Three more things need to be said about Mary Angela.  The first is she was quintessentially Irish.  A plaque with Cead Mi’le Failte (a thousand welcomes in Gaelic) was on her door and just about everything inside was “Irish.”   The second was that she became not just friend; not just editor, not just mentor; but mother figure to her two underlings at the paper, Jennie and Julie.  Mary Angela loved to talk and was a great storyteller.  Jennie and Julie were privileged to hear the many stories that never made it into the paper. Finally, though she was short in stature, (slightly under five feet tall) Mary Angela was a powerhouse to contend with in any verbal discourse. She had the voice, wit, and persuasion of a person six feet tall.  When she spoke, others listened.  She was the champion tree of any forest—towering over things yet accessible to all.

Mary Angela was a strong, faithful, witty, and gracious Southern lady. Her grace, professionalism, and friendly demeanor were apparent in every word she spoke. You may not have known her personally, but through the Druid Hills News and her involvement with the Druid Hills Tour of Homes and Gardens, the life of every Druid Hills resident has been touched by the gifts, talents, and time that Mary Angela Whyte selflessly shared with the neighborhood she loved. The neighborhood and the paper will go on—but there will always be a hole in the heart of us after the loss of Mary Angela.

  1. She will be missed by those of us on the Tour of Homes & Gardens.

  2. Mary Angela is emblematic of a generation of Druid Hills neighbors who love this community, worked positively to maintain and improve it, and when necessary, fought for it with their time, their money, and their intellect. She set an example for us all and she will be deeply missed.

  3. Bruce #

    All: Mary Angela’s obituary.

    Mary Angela King Whyte, 77, passed away at sunrise on Saturday, September 28, 2013, at Emory Hospital. Born and raised in Atlanta, she graduated from Sacred Heart High School and then Emory University. She also earned her MBA from Georgia State University. Mary Angela spent much of her career as a teacher, most recently retiring from DeVry University as a Senior Professor after 22 years.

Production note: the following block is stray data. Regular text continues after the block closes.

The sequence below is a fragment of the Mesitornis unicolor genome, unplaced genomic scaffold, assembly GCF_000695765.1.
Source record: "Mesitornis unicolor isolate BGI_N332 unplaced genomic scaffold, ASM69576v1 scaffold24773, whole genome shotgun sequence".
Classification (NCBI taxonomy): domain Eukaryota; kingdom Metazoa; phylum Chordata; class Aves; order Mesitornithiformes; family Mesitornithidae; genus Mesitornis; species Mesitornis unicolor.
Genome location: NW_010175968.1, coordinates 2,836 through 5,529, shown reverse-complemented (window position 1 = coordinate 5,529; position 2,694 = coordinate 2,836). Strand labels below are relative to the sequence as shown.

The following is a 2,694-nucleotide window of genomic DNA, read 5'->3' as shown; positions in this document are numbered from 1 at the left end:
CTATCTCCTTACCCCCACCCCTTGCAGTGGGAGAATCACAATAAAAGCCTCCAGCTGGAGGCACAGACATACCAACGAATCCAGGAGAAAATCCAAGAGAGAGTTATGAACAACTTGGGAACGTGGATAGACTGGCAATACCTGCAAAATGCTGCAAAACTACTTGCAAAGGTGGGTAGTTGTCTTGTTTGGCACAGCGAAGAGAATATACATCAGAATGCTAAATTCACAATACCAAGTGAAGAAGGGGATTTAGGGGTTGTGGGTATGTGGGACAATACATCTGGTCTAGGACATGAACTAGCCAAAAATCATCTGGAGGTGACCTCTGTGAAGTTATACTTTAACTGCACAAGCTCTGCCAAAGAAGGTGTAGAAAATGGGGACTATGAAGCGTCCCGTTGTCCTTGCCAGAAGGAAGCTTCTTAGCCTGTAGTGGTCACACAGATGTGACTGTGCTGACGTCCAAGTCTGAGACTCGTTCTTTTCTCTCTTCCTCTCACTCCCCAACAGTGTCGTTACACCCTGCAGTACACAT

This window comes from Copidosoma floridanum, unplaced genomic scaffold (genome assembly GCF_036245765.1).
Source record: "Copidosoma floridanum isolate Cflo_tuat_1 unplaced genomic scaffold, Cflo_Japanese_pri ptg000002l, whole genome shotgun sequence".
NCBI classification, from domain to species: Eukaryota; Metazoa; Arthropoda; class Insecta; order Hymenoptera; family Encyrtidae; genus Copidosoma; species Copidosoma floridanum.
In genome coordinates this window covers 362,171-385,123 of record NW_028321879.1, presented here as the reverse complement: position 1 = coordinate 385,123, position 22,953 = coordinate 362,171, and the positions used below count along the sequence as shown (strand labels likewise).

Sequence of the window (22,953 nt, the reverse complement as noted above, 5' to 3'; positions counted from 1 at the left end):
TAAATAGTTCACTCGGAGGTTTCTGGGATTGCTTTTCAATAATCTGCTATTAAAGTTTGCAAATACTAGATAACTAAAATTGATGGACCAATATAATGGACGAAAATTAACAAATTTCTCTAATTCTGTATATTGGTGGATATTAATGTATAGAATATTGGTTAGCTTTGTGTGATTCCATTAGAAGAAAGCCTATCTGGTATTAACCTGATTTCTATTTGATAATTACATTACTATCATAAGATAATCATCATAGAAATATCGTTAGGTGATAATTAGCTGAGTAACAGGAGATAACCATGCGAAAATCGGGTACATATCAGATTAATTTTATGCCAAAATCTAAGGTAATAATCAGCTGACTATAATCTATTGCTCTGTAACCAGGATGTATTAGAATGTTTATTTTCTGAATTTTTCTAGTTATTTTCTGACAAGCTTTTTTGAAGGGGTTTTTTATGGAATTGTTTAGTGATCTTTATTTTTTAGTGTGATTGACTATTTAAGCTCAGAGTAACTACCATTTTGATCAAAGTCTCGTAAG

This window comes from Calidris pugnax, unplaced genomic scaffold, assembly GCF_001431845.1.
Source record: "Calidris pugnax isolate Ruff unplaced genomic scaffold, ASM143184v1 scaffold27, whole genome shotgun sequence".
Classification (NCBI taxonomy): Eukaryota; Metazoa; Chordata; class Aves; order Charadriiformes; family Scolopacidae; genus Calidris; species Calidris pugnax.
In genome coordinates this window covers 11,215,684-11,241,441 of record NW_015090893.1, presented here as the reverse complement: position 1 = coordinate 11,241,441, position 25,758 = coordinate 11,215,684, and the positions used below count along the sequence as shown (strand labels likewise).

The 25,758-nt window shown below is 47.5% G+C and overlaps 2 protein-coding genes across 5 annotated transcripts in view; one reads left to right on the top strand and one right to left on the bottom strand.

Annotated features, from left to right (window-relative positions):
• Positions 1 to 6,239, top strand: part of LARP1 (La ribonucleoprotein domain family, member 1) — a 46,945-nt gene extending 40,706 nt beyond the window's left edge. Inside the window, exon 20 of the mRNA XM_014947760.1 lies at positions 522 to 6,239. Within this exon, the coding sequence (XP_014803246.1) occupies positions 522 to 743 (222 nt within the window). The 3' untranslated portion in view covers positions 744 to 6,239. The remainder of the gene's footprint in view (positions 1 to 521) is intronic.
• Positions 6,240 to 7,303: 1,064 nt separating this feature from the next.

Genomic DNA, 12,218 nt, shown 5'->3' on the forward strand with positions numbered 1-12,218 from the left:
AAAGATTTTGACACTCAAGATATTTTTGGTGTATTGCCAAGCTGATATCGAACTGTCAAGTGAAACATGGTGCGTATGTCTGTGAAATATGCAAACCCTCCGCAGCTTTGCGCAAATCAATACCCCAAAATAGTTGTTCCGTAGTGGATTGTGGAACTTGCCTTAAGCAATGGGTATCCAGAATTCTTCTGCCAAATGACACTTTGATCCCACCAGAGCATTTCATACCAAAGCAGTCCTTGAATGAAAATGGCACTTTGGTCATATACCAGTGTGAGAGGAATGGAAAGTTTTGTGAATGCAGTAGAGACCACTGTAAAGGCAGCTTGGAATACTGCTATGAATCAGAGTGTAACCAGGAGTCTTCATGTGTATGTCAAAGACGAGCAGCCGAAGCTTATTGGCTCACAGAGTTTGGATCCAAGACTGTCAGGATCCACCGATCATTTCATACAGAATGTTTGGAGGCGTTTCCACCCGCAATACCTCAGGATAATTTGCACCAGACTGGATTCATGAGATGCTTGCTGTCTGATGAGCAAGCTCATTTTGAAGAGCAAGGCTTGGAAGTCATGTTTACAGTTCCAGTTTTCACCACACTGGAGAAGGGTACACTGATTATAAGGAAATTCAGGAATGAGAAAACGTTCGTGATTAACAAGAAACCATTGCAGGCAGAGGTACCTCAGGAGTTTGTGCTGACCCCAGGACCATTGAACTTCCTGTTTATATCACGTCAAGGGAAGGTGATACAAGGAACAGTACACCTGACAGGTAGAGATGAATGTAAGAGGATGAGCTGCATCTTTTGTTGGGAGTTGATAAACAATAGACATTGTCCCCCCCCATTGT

Mary Angela, a Master Gardener, loved working in her yard. She was also a well-loved member of St. Thomas More Parish, where she volunteered her time and love. Devoted to her community, Mary Angela was an active volunteer on many fronts and served as editor of The Druid Hills News and as a longtime member of the Druid Hills Civic Association. She recently received the association’s first ever Lifetime Achievement Award.

    Mary Angela was preceded in death by her mother, Mary Frances Higgins; her father, Frank Austin King; and two sons, Gregory and Alec.
    She is survived by her son, Christopher Whyte; daughter, Megan Whyte Soule, son-in-law Matthew Soule and grandson Gregory Soule; brother, Denny King and sister-in-law Colleen; brother, Mike King and sister-in-law Joann King; and sister, Sheila King Morris and brother-in-law Keith Morris, as well as many beloved nieces, nephews, grandnieces, and grandnephews.

    Mary Angela’s intelligence, sharp wit, love of wine and all things Irish will be missed by those who knew her. The refrain of “Friends with You,” a song she sang with John Denver, may serve as comfort to all who love and miss her: “Friends I will remember you, think of you, pray for you, And when another day is through I’ll still be friends with you.”

    Donations in honor of Mary Angela may be made to the Monastery of the Holy Spirit, 2625 Highway 212 SW, Conyers, GA 30094-4044,